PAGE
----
The Monarch of the Glen
The Monarch of the Glen is one of the most famous British pictures of the nineteenth century: for many people it encapsulates the grandeur and majesty of Scotland’s highlands and wildlife. Painted by Edwin Landseer, it depicts a monumental and precisely defined ‘royal’ or twelve point stag – a reference to the number of points on its antlers. Many of Landseer’s paintings show interactions between humans and animals, but in this, his most well-known work, a single emblematic creature is viewed in a moment of exhilaration. The Monarch of the Glen became widely admired in nineteenth century, when it was reproduced in prints, and achieved even greater renown in the twentieth century when it was employed as a marketing image for various products, so endowing it with global recognition.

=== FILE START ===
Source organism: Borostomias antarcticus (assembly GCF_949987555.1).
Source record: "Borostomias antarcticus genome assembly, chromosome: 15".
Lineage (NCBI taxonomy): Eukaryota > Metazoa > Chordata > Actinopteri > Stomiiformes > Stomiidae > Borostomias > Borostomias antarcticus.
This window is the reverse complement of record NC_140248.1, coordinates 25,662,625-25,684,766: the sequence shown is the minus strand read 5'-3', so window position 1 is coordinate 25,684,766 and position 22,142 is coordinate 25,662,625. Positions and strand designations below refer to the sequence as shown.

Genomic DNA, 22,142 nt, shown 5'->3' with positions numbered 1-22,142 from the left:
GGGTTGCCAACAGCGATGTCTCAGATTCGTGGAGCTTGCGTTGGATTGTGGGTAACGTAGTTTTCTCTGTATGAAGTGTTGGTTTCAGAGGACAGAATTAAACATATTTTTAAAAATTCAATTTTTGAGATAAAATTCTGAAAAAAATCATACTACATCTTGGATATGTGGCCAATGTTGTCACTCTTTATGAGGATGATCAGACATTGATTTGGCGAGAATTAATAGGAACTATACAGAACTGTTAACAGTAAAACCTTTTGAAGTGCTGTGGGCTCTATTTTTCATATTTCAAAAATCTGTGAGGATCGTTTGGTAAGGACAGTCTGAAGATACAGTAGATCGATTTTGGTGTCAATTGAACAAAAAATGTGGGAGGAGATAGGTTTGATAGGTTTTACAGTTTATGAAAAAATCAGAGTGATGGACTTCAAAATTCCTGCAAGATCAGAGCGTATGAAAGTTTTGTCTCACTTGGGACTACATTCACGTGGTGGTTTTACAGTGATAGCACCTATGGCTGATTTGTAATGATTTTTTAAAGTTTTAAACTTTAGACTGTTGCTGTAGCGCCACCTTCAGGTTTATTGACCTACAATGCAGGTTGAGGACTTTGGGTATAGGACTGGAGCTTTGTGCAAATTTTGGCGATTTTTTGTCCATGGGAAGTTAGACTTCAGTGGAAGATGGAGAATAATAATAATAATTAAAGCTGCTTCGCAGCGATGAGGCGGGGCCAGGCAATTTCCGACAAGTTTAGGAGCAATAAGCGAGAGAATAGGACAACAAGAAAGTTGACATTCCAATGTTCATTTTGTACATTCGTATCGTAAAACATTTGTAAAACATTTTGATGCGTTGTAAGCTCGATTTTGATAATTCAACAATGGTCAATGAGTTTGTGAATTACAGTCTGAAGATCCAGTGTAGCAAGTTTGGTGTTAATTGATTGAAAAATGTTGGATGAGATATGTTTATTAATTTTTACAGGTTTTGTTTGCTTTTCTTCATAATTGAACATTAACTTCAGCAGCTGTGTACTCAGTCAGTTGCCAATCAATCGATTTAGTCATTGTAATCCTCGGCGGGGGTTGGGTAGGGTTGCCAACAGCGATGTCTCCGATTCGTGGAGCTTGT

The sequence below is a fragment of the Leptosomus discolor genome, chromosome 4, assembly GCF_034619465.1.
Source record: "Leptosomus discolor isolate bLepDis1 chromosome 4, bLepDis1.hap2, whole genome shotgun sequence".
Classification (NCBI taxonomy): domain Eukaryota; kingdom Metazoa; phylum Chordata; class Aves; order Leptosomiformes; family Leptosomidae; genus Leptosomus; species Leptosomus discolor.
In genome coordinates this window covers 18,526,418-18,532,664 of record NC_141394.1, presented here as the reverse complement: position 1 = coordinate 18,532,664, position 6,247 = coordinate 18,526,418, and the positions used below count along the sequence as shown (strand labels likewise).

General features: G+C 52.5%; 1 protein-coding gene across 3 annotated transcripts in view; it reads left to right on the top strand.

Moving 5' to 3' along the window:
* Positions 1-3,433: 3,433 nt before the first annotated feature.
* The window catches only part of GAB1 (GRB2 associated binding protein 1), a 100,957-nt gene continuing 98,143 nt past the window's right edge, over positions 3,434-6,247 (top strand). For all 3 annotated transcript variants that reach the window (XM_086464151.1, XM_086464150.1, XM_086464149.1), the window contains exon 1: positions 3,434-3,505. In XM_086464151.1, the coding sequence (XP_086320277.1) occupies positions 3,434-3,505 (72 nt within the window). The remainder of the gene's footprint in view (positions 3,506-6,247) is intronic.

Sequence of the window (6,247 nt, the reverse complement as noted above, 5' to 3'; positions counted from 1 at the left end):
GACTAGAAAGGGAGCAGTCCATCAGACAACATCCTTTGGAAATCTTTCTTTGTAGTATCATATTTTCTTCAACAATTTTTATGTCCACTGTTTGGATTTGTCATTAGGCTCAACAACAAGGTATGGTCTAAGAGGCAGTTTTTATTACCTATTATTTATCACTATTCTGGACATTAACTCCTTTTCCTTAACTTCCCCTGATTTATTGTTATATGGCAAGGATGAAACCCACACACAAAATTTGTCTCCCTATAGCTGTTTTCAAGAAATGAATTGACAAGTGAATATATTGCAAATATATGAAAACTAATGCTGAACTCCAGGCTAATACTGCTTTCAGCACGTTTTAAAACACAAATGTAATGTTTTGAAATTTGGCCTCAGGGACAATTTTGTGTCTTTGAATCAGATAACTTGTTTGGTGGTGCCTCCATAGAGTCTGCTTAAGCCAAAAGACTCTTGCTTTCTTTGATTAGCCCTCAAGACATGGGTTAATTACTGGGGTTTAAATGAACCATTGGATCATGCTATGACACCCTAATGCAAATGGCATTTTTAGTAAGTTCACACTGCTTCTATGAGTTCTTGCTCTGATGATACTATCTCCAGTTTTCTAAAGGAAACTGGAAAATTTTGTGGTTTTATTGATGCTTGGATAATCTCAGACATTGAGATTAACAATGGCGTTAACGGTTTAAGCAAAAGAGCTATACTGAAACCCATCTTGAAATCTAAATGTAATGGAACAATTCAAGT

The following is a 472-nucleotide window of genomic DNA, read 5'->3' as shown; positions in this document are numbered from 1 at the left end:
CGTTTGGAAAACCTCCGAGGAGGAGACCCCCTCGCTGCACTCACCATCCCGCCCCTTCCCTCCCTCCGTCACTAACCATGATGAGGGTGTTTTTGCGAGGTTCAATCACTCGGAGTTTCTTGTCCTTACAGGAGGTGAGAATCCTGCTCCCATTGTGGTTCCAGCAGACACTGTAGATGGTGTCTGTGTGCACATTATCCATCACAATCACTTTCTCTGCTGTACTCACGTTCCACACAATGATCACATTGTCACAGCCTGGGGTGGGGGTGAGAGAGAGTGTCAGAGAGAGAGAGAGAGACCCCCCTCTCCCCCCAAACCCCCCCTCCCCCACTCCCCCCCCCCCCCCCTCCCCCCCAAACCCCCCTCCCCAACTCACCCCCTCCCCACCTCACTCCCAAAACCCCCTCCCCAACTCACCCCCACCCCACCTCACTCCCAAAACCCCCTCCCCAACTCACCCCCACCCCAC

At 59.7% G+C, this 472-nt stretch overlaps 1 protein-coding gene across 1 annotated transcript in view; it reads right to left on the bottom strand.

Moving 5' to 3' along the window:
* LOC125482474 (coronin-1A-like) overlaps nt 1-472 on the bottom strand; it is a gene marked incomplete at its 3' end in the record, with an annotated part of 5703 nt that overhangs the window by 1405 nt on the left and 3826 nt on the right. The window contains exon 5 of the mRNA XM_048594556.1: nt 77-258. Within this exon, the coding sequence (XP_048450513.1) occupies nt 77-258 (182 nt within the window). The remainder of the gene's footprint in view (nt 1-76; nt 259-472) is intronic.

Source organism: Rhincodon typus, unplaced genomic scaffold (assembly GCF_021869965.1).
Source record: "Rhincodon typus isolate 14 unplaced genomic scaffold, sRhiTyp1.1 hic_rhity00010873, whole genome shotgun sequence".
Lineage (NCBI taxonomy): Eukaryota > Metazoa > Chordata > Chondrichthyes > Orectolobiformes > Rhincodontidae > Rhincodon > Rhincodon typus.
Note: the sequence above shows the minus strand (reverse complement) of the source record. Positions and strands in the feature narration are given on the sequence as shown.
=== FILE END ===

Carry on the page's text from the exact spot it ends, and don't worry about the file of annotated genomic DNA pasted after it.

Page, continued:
The iconic painting was acquired for the nation in March 2017 after a high-profile fundraising campaign. Between October 2017 and May 2018 it will go on show in Inverness, Perth, Paisley and Kirkcudbright. Organised by the National Galleries of Scotland, with support from Scottish Government, the Heritage Lottery Fund, and the Art Fund.
IMAGE CREDIT: Sir Edwin Landseer, The Monarch of the Glen, c.1851. Purchased by the National Galleries of Scotland as a part gift from Diageo Scotland Ltd, with contributions from the Heritage Lottery Fund, Dunard Fund, the Art Fund, the William Jacob Bequest, the Turtleton Trust and through public appeal 2017.